BINDI Cole’s first response when she was invited to curate an exhibition for the Melbourne International Arts Festival was one of relative calm. The 35-year-old Melbourne-based artist, who last year was awarded the coveted $25,000 Deadly Art Award for her portraits of transgender Tiwi Islanders, figured it would be a bit of a walk in the park; she’s passionate about indigenous art, she knows a lot about it. How hard could it be to call a few mates ” a close coterie of local indigenous talent ” to ask if she could put their works in a show?
It soon dawned on the first-time curator, however, that the task promised to be trickier than she had imagined. A memorable exhibition is, after all, far more than a grab-bag of compelling works.
“I realised that in the same way I make art to have a voice, the show needed to have a voice too. I had to figure out what I wanted to say, and the most powerful way of saying it.”
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Gathering together a spill of her favourite art works, a connecting theme emerged: contemporary indigenous urban spirituality. “So I broke it down. I started looking at death, religion, the contemporary revival of traditional spiritual practices, Aboriginal meditations, and so on.” They are concepts that sit close to Cole’s heart. “I’d been going on a spiritual journey myself, thinking about what was important to me and trying to ground myself. I started thinking about how prior to colonisation every decision within a community was determined by spiritual law.” Reflecting on her own sense of morality, she realised “everything I do is determined by my faith, my values, my beliefs”. She arrived at a question: how do a group of people who once drew their sense of spirituality from their country survive today? How do today’s Aboriginals dream?
“There’s this enduring sense that we have to go out into the desert to dream, that it doesn’t happen in the city or the suburbs,” says Cole. “Or that traditional spiritual beliefs are backward and belong in the past. But to determine your entire way of life through your spiritual beliefs is very sophisticated. They determined who you married, how people interacted with each other, what you ate, where you hunted. They guided you, gave you a sense of belonging.” For Cole, “dreaming” is like drawing breath: “Your whole life is part of your dreaming. It’s not heaven or part of a story.”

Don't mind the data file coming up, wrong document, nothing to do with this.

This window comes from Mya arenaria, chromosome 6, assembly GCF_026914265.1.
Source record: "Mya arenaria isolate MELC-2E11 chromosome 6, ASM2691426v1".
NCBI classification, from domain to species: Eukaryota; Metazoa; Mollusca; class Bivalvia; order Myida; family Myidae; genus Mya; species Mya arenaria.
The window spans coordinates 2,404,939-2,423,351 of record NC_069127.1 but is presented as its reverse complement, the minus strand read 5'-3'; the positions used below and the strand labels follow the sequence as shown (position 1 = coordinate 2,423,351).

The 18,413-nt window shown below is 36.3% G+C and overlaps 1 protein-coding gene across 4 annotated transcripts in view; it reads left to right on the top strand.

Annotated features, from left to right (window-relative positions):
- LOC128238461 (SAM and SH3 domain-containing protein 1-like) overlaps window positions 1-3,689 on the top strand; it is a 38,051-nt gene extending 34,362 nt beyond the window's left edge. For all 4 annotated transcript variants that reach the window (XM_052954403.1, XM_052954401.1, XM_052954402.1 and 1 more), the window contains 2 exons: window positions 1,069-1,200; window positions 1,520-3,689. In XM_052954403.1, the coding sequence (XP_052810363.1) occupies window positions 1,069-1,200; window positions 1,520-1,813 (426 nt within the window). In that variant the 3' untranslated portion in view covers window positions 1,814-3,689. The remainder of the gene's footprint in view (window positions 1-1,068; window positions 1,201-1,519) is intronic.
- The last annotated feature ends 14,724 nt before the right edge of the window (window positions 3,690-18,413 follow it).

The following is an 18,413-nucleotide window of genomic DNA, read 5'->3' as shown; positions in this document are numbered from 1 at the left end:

Cole, who also edits the quarterly publication No Dots Down Here: the voice of Koorie artists, began asking friends, family and fellow artists about urban dreaming. She also asked her father. “He lives and works in community down Dandenong way, has done for about 20 years. He’s the head of senior elders for Wathaurung, so there are lots of conversations with community; they liked the idea. It got everyone thinking.”
One of the first artists she approached was Fraser Island-born Fiona Foley, whose No Shades of White exhibition, first shown at Roslyn Oxley9 Gallery in Sydney in 2005, depicts figures clad in costumes inspired by the Ku Klux Klan. Rather than white, they wear black hoods with gowns sewn from brightly coloured fabrics, acknowledging the history of prejudice, hatred and violence that underpin these costumes while delivering a “back at you” gesture. “It’s painful, difficult art, but it’s the kind of work I fall in love with,” says Cole, an accomplished creator of politically charged works herself. For the 2008 Next Wave Festival, Cole gathered her extended family, painted their faces with “Negro Brown” and “Minstrel Black” make-up, took a family portrait and titled the piece Not Really Aboriginal.
At the time, she explained: “There’s a stereotype of what an Aborigine should look and behave like. I’m meant to come from a remote community and have social issues. I don’t, so where do I fit?”